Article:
Legislature(1999 - 2000)
02/02/1999 01:05 PM TRA
* first hearing in first committee of referral
= bill was previously heard/scheduled
= bill was previously heard/scheduled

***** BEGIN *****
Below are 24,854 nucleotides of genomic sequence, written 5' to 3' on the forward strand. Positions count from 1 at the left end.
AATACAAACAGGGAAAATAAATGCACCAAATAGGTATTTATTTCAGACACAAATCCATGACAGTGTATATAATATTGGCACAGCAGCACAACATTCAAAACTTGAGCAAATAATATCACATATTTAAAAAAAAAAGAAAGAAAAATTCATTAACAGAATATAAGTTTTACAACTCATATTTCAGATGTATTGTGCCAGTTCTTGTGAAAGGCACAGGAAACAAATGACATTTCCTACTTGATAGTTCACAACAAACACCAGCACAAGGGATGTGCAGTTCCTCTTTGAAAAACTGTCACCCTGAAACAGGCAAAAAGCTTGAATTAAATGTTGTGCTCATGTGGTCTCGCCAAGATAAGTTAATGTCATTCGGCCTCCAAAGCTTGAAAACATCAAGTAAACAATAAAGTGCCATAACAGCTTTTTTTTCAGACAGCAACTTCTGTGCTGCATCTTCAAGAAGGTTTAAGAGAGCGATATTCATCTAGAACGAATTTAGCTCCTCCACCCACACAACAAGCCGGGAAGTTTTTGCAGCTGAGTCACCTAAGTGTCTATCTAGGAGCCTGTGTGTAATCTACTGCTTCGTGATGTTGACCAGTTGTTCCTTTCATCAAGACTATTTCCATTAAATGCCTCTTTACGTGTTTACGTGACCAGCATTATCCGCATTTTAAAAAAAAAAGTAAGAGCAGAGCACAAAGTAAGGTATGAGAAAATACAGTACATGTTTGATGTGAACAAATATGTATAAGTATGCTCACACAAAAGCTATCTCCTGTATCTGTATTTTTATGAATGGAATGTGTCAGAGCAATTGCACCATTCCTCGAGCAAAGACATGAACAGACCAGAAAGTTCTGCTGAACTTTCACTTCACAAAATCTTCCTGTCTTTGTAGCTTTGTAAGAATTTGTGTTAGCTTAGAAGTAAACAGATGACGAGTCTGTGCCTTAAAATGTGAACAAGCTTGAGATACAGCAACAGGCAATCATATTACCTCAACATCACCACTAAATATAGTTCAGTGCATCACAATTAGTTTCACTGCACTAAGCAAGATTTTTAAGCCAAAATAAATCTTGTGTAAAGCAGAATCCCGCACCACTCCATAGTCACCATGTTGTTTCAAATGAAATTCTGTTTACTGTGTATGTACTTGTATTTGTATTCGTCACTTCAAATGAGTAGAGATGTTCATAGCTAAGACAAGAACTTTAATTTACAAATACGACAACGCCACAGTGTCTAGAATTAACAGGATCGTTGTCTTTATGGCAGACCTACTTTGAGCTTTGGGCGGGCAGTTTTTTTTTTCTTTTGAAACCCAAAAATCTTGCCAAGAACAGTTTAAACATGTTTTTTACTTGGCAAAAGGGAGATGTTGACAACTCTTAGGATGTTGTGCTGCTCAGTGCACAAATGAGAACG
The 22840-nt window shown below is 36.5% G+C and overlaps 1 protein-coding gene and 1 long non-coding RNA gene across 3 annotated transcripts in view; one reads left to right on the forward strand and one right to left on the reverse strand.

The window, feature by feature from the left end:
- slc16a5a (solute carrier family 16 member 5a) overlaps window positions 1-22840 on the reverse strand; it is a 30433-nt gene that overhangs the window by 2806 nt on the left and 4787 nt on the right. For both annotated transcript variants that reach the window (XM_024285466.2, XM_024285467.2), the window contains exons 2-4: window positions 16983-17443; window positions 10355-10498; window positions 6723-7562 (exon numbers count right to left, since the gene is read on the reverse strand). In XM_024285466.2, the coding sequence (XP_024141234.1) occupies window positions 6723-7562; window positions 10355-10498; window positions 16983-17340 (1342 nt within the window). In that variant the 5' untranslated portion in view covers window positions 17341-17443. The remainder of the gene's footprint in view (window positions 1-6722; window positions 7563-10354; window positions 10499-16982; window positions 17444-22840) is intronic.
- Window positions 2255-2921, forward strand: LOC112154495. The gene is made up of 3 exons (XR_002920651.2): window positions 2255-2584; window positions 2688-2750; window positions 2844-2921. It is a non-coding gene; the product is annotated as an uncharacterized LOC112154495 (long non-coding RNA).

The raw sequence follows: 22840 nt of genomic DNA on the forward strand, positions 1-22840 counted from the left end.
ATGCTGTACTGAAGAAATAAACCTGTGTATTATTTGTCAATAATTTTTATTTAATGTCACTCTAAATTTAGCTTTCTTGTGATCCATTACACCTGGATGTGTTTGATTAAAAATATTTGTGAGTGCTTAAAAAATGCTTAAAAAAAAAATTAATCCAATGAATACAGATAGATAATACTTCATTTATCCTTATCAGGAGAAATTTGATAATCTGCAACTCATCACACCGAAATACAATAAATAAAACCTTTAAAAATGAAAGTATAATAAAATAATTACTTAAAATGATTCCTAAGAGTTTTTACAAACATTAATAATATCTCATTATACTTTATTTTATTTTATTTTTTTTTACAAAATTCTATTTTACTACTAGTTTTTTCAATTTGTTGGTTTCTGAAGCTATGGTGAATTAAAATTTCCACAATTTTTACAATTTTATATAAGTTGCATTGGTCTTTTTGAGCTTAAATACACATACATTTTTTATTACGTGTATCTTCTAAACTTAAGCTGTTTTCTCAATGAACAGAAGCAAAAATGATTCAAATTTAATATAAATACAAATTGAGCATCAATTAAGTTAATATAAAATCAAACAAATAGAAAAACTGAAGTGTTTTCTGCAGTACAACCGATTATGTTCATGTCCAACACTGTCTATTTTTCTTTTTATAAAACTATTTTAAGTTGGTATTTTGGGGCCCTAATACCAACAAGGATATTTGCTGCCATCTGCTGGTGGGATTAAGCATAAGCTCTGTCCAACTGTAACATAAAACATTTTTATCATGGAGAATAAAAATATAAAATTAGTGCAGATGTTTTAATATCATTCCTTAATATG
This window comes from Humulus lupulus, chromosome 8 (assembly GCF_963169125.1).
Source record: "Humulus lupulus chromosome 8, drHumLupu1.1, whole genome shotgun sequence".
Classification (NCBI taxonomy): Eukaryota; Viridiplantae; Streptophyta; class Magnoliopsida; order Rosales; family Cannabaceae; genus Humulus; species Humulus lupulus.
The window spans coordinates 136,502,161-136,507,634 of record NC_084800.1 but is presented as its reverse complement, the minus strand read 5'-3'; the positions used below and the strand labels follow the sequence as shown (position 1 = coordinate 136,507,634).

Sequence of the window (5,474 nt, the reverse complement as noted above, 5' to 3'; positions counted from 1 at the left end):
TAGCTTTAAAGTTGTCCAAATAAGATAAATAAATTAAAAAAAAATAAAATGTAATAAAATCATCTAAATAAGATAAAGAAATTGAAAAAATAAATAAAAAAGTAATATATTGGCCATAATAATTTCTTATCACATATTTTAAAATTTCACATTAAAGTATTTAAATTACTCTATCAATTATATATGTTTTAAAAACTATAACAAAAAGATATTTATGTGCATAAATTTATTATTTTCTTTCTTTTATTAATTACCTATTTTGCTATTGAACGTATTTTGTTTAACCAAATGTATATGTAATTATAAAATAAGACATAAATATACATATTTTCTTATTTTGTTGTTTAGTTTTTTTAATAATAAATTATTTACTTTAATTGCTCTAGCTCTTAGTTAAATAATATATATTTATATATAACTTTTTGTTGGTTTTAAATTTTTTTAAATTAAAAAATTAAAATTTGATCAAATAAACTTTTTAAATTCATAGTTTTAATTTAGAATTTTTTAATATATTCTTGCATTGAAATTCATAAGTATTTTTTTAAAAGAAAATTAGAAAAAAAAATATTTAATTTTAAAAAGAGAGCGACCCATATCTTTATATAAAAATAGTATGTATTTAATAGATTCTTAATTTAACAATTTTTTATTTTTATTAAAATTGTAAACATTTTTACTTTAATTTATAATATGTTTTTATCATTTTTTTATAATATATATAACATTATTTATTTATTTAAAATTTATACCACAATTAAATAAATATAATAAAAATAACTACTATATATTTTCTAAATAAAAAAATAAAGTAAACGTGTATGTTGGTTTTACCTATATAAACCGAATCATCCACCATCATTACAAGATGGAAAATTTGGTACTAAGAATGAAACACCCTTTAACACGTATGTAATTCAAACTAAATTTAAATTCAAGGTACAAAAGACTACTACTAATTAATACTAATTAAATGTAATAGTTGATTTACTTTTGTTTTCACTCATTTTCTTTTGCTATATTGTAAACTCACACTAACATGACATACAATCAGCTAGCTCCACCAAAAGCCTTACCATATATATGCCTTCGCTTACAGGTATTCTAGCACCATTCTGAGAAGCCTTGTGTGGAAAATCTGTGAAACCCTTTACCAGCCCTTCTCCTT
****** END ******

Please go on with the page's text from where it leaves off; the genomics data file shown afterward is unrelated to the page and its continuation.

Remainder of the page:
HB 2 - REGISTRATION PLATES FOR DISABLED CHAIR MASEK announced the first order of business was House Bill No. 2, "An Act relating to issuance of a motor vehicle registration plate to or parking permit for a person who is disabled." REPRESENTATIVE JEANNETTE JAMES, Alaska State Legislature, came forward to testify as sponsor of HB 2. She read the following sponsor statement into the record: House Bill 2 makes one simple change to Title 28, "Vehicle Registration and Title," allowing licensed nurse practitioners to provide proof of disability for veterans to receive specially designed license plates. Currently, only licensed physicians are authorized to provide proof of disability. Alaska has many medical facilities in both rural and urban settings where a nurse practitioner is the only licensed medical person available, and this bill would allow much-needed flexibility. Number 0215 REPRESENTATIVE KEMPLEN questioned how an advanced nurse practitioner (ANP) would know that an individual was 70 percent disabled. REPRESENTATIVE JAMES pointed out that many individuals have already had that evaluation done somewhere else. She explained that the particular person who asked her to file this piece of legislation is a nurse practitioner who works with veterans, and their disability has often already been established. REPRESENTATIVE HUDSON asked if this bill would apply to other disabled individuals besides veterans. Number 0418 MIKE FORD, Attorney, Legislative Legal and Research Services, Legislative Affairs Agency, was introduced by Representative James to respond to Representative Hudson's question. He indicated that HB 2 would apply to all kinds of disabled persons, not just veterans. CHAIR MASEK sought clarification as to what percentage of people who qualify would be impacted by this bill. MR. FORD did not have the specific number of Alaskans who qualify for disability plates or permits; however, he emphasized that this legislation would apply to 100 percent of those who qualify. He added that this bill would greatly benefit individuals in areas without a resident physician. REPRESENTATIVE HUDSON commented that although this bill does not have a fiscal note, it would create a positive financial benefit for Alaskans. Number 0537 REPRESENTATIVE KEMPLEN inquired as to how disability is defined, and wondered if all that is needed is a written statement to that effect. MR. FORD confirmed that a written statement is needed, and he referred the committee to the standard in the statute located on lines 7 and 8 which describes a "disability that limits or impairs the ability to walk as defined in 23 C.F.R. 1235.2." It would become the responsibility of the physician and/or nurse practitioner to determine if these criteria are met. REPRESENTATIVE HUDSON began a motion to move HB 2 out of committee; however, upon hearing that someone was waiting on teleconference to testify, he withdrew his motion. Number 0865 EDWARD L. KNOEBEL testified via teleconference from Glenallen. He suggested that the Division of Motor Vehicles (DMV) might save money by using the current veteran's purple heart plate and simply adding a sticker to it. MR. FORD believed that the DMV has considered that; however, under this section, the category "disabled" can apply to a number of individuals besides veterans. He deferred further clarification to the DMV, but felt they like to keep those categories separate. He added that the "70 percent level" is only for those that do not otherwise qualify under federal law; an individual's level of disability does not necessarily have to rise to 70 percent. REPRESENTATIVE HUDSON explained that Mr. Knoebel's recommendation does not apply to HB 2, which is to allow advanced nurse practitioners to authorize disability, as this bill does not concern itself with costs involved with plates. Number 1164 ANNE M. LILLEY, Advanced Nurse Practitioner (ANP), Department of Veteran Affairs, testified in support of HB 2 via teleconference from Fairbanks. She read the following written testimony into the record: I would like to thank you for sponsoring a bill to allow nurse practitioners to fill out the required forms for handicap parking permits issued by the Department of Motor Vehicles. As you may know, in Fairbanks the Veteran's Administration sponsors some physician care in the community, but the clinic here has no physician on staff and I serve as the primary care provider for many veterans in Fairbanks. Many of the veterans are ineligible for care in the community unless they have a medical condition that requires physician follow-up. As a result, if they need a handicap parking permit, they need to pay for a new patient visit at a local physician's office solely for the purpose of having the form filled out. Many of our patients, especially those with disabilities, are on limited fixed incomes and this represents a significant financial burden, as well as inappropriate use of health care resources. Because these patients are well known to me, it takes very little time for me to fill out the form. Many people in Alaska, especially in rural areas, identify nurse practitioners and physician assistants as their sole health care providers. We need to be able to provide health care information in an official capacity to the DMV, the Division of Public Health, and other state agencies when our patients request our assistance in obtaining services from these agencies. Number 1256 REPRESENTATIVE HUDSON made a motion to move HB 2 from the committee with individual recommendations and the attached zero fiscal note(s). He asked unanimous consent. There being no objection, HB 2 moved from the House Transportation Standing Committee.